Good on you for doing your research into finding the right dietitian for you. In the world where information is at our fingertips, it can be hard to discern what information, or which health professional, is suitable for you. And yet, this usually determines how much value you will get from their services. Here are several factors that are important when selecting a Dietitian.
Dietitians in Australia have done 5 years at university and are governed by a national body, the Dietitians Association of Australia. A Dietitian who has completed this training and is keeping up to date with the latest information is commonly referred to as an Accredited Practising Dietitian or APD.
Consider both the amount of experience your health professional holds, as well as what areas they have focused their skills in.
Finding a style that is right for you is paramount to what you are going to get from the service. Different Dietitians will approach your goals in different ways, from simply providing you with information to counselling you with how to make changes to the way you live.
I remember the first day of my Dietetics degree and we all went around the circle telling each other why we’d worked so hard to get into this degree. Everyone spilled enthusiasm around food, cooking and health. Then they came to me. I wanted to say the same as everyone else and have them move to the next person, but that would be a lie. The truth was that I wanted to be a dietitian to help people. I knew that food could have a massive impact on people’s lives and I wanted to get in there and help sort out their tummy issues, their food anxieties and hear their stories.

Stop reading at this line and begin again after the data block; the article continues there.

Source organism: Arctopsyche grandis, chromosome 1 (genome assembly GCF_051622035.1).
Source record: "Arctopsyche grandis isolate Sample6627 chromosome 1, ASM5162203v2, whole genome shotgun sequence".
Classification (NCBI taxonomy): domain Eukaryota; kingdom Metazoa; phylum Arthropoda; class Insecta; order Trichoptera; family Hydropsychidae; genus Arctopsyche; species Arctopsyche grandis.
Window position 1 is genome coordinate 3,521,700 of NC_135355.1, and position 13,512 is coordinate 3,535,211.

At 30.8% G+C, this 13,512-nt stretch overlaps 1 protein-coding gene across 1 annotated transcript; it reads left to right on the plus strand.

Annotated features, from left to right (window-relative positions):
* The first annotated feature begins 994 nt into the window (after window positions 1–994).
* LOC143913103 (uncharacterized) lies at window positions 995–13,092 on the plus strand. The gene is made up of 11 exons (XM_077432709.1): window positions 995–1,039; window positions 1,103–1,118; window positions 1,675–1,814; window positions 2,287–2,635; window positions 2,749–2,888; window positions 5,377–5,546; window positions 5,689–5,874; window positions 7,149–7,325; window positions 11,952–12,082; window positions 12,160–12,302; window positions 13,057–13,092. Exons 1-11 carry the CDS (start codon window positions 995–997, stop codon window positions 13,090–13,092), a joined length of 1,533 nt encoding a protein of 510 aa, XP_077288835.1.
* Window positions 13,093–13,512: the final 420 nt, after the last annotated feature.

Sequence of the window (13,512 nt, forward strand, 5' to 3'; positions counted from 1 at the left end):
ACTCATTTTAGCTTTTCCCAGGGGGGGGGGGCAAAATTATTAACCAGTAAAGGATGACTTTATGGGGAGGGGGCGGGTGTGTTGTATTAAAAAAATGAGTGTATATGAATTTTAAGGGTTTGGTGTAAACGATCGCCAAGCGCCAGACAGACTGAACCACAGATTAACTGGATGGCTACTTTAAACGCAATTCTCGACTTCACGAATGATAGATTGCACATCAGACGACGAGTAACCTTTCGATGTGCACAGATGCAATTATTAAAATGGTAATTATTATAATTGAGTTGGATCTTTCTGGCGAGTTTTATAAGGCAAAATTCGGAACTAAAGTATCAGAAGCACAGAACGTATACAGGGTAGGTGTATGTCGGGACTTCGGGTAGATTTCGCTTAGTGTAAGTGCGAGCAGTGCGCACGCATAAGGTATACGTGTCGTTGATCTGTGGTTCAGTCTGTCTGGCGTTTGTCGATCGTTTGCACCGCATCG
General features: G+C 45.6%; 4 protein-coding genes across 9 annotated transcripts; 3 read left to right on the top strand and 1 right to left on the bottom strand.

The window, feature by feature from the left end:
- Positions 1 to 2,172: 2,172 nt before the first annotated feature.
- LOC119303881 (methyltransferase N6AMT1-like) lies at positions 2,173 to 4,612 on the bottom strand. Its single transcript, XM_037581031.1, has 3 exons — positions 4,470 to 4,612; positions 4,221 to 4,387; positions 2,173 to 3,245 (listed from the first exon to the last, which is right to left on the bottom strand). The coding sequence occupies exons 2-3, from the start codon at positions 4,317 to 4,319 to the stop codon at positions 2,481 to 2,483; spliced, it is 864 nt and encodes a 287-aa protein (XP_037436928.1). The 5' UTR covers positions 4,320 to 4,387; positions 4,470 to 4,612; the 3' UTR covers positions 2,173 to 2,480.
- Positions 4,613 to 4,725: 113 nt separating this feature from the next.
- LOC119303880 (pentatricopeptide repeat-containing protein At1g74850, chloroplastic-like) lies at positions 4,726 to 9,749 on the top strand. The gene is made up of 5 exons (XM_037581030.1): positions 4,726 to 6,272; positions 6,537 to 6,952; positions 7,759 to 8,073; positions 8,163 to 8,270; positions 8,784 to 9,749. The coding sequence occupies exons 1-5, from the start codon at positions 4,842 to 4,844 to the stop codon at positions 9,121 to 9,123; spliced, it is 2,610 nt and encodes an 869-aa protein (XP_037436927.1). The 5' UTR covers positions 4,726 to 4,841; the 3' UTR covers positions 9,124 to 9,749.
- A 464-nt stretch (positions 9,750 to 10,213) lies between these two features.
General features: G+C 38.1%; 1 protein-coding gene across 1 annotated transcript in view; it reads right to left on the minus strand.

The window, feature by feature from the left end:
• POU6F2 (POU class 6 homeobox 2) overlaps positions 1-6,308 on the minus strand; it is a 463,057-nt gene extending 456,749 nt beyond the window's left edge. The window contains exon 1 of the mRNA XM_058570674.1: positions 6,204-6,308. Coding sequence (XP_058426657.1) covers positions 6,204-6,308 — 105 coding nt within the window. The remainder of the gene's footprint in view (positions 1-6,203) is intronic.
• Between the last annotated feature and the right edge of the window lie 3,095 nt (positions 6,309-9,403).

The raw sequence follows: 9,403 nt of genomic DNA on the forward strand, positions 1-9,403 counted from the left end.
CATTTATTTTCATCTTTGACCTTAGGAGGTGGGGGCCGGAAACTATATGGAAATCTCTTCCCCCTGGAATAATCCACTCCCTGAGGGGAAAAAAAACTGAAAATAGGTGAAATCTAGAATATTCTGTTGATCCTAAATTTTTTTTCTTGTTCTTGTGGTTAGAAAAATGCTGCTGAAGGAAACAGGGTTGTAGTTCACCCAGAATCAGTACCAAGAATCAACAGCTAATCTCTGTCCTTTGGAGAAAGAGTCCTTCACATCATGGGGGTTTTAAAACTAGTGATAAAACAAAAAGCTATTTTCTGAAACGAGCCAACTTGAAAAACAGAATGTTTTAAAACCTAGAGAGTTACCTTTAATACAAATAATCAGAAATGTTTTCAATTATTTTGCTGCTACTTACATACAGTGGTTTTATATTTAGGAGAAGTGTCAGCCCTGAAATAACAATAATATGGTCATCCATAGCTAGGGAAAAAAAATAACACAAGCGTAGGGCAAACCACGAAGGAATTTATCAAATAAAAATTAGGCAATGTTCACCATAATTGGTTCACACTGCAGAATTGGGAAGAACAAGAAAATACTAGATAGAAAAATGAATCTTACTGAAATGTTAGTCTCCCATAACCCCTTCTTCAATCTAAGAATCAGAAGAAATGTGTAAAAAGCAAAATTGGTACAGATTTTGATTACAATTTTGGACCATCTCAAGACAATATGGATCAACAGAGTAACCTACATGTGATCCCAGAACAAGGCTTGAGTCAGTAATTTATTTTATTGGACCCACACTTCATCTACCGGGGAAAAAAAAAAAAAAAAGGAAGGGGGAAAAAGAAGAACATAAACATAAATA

This means that I’m not a dietitian with perfectly styled Instagram posts (check my posts to verify this!) and my handbag is full of handwritten scrawls of food ideas from shopping trips or new information from a study I’ve read. While I had a brief attempt at trying to neaten my approach, the reality is that this makes me the best dietitian I can for my clients. I can relate to the busy and imperfect world around food and I am genuinely interested in your story.
I have unique skills in counselling which allows me to explore the underlying beliefs and behaviours that may be making dietary change difficult. In my experience it is rare for someone to come and see me to say “I don’t know what to do” and instead I help people with identify what nutrition change is important to them and how to implement it with consistency.
My other strength is the vast experience I hold. I worked for 15 years at Monash Children’s Hospital and was the Dietitian to establish the Butterfly Day Program for Eating Disorders. I have completed research into children’s nutrition and eating disorders. I have focussed on children in all areas, eating disorders (of any age), and adult gut issues, FODMAPs, and weight management. My private practice experience now exceeds 10 years.
I regularly write for the children’s website Kiddipedia.
The course I referred to was a Masters Degree in Nutrition and Dietetics and I went on to complete post-graduate certification in Paediatric Nutrition. I am a qualified APD and maintains up to date registration with the Dietitians Association of Australia.
I am also a registered Nutritionist.